I wish the State Bar of Texas would get serious about the “ambulance chasers” who give the legal profession a bad reputation. I’ve seen little evidence of that, but a recent law passed in Texas gives a potential new solution to the problem. There is now a civil remedy available for those who have been illegally solicited by personal injury lawyers, and at least a few people are coming forward and filing suits against those lawyers. Parts of these recent developments were mentioned in a story in the New York Times. Here are excerpts:
Joined by lawyers who are tired of competitors illegally soliciting business after accidents, prosecutors are cracking down on a lesser-known, multimillion-dollar criminal enterprise in Texas: barratry.
Barratry — illegally offering legal services to people within 90 days following an accident — is a third-degree felony in Texas punishable by up to 10 years in jail. The difficulty in prosecuting the white-collar crime is often wrapped up in uncovering systematic insurance fraud schemes. Texas lawmakers passed a law last session to bolster the battle against barratry, and a handful of notable arrests — including charges against a state representative — have been made this year, presumably with more to come.
In practice, barratry ranges from small-scale operations — case runners approaching accident victims at their home or a hospital, and then selling the case to a lawyer — to large-scale schemes, such as when telemarketers, chiropractic firms and legal offices conspire to lure patients, inflate injuries and bank millions of dollars from fraudulent insurance claims.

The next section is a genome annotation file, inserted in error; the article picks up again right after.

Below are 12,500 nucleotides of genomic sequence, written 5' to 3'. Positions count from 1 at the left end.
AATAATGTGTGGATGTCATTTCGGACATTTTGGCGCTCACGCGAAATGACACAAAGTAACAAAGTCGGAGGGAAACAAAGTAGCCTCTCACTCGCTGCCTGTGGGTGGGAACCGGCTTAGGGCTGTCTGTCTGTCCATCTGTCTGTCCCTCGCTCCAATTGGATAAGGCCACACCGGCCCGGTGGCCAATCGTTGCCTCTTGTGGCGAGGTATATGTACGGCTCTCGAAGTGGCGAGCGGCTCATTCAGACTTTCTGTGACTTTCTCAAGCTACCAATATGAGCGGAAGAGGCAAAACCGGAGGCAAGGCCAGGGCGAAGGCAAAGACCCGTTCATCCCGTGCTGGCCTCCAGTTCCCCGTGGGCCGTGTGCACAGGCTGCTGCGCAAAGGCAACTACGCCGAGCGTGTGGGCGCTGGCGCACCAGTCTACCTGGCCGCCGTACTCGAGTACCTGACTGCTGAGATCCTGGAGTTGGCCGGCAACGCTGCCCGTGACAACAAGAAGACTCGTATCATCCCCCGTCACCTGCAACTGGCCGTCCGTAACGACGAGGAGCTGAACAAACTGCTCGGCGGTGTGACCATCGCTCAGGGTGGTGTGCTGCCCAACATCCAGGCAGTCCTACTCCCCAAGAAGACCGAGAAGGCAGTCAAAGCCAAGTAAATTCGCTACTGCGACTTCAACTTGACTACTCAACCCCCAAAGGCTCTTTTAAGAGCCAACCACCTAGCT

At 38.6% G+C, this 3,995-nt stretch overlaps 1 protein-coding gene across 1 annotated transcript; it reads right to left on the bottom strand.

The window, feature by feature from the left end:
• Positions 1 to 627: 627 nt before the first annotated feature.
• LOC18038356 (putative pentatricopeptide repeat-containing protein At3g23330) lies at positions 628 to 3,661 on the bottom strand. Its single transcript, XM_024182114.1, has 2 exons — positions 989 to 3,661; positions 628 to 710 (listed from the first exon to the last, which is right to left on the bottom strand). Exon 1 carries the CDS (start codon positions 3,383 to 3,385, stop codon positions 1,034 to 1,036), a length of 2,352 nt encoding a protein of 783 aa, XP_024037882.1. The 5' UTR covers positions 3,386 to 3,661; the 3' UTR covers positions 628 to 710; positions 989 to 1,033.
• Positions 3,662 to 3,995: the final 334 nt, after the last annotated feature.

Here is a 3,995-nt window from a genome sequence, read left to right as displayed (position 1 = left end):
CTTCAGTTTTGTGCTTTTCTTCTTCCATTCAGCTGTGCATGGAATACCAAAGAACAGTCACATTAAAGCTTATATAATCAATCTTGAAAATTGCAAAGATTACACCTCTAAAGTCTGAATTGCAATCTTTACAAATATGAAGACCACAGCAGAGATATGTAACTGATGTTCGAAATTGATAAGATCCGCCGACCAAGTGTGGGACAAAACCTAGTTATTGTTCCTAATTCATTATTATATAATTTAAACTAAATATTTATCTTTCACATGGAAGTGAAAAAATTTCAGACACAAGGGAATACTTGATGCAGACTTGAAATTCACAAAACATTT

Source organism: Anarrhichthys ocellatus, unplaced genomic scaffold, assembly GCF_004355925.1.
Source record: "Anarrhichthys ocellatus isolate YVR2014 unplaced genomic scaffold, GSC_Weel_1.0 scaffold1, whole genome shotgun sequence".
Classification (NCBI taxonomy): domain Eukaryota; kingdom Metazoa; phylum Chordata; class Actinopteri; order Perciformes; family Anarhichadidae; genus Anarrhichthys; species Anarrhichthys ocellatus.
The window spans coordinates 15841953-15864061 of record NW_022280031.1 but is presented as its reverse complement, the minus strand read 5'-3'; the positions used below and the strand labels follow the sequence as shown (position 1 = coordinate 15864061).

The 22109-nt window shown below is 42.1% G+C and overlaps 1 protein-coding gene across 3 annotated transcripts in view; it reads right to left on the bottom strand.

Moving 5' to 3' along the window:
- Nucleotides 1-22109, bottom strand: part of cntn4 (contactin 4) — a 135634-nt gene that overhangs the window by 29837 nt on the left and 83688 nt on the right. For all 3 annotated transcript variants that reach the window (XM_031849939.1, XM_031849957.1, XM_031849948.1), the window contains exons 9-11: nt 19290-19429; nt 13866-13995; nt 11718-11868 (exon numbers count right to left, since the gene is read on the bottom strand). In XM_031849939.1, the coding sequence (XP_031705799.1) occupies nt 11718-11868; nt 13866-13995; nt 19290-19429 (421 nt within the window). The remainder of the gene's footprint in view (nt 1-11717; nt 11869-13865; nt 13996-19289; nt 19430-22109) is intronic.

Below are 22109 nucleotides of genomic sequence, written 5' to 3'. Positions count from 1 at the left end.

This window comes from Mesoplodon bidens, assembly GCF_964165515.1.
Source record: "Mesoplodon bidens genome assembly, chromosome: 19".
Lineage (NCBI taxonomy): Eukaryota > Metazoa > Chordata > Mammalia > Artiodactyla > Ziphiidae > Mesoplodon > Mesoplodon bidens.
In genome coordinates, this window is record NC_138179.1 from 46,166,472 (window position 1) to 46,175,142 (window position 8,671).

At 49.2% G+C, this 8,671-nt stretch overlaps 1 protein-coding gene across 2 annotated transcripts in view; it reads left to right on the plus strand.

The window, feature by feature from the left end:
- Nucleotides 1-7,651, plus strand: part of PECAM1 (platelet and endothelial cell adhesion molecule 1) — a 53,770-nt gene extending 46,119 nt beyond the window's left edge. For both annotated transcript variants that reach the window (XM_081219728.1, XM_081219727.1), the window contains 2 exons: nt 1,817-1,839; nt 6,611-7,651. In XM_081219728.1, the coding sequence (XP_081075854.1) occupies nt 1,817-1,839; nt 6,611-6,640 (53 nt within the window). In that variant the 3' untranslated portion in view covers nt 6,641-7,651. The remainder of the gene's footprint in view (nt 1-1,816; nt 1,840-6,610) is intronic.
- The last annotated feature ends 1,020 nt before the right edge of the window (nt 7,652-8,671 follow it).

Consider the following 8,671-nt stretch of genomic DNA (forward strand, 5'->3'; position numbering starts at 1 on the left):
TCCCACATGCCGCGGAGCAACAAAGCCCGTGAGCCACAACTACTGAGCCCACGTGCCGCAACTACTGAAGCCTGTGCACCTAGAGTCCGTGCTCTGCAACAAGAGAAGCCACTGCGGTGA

“I have seen a huge increase in this sort of activity lately,” said Wendy Baker, the Harris County prosecutor who is pursuing barratry charges against State Representative Ron Reynolds, Democrat of Missouri City. “I don’t know why some crimes become more popular than others, but at the moment, it seems to be barratry.”
Mr. Reynolds was arrested after an undercover investigation by the Harris County district attorney’s office determined a chiropractic firm was persuading patients to sign contracts naming Mr. Reynolds as their legal counsel before the patients had physical exams or met him. Mr. Reynolds was released on bail and issued a statement maintaining his innocence.
“Since becoming an elected official,” he said, “I have voted for new laws holding lawyers guilty of barratry more accountable to their victims.”
In the 2011 legislative session, the Texas House voted unanimously for a law that allows barratry victims to sue a lawyer or case runner to void an illegally solicited contract and collect any money paid to the lawyer plus damages. A person who is solicited, but does not sign a contract, can also sue for up to $10,000.
“It’s a law with some teeth,” said Bill Edwards, a personal injury lawyer in Corpus Christi who supports the new law. In addition to creating a financial incentive for plaintiffs to turn in lawyers and case runners who make illegal offers, Mr. Edwards said that under the new law, lawyers like him can provide criminal evidence, collected during pretrial discovery hearings in civil suits, to prosecutors and the State Bar of Texas.
“It’s a safe bet that we’re going to see an increase in the prosecution of this,” said Jesse McClure, one of two new special prosecutors the Texas Department of Insurance hired to increase prosecutions of insurance fraud. He added that Mr. Reynolds’s arrest “got everyone’s attention,” and he expects to prosecute a number of barratry cases that will come to light as a result of the new law and his insurance fraud investigations.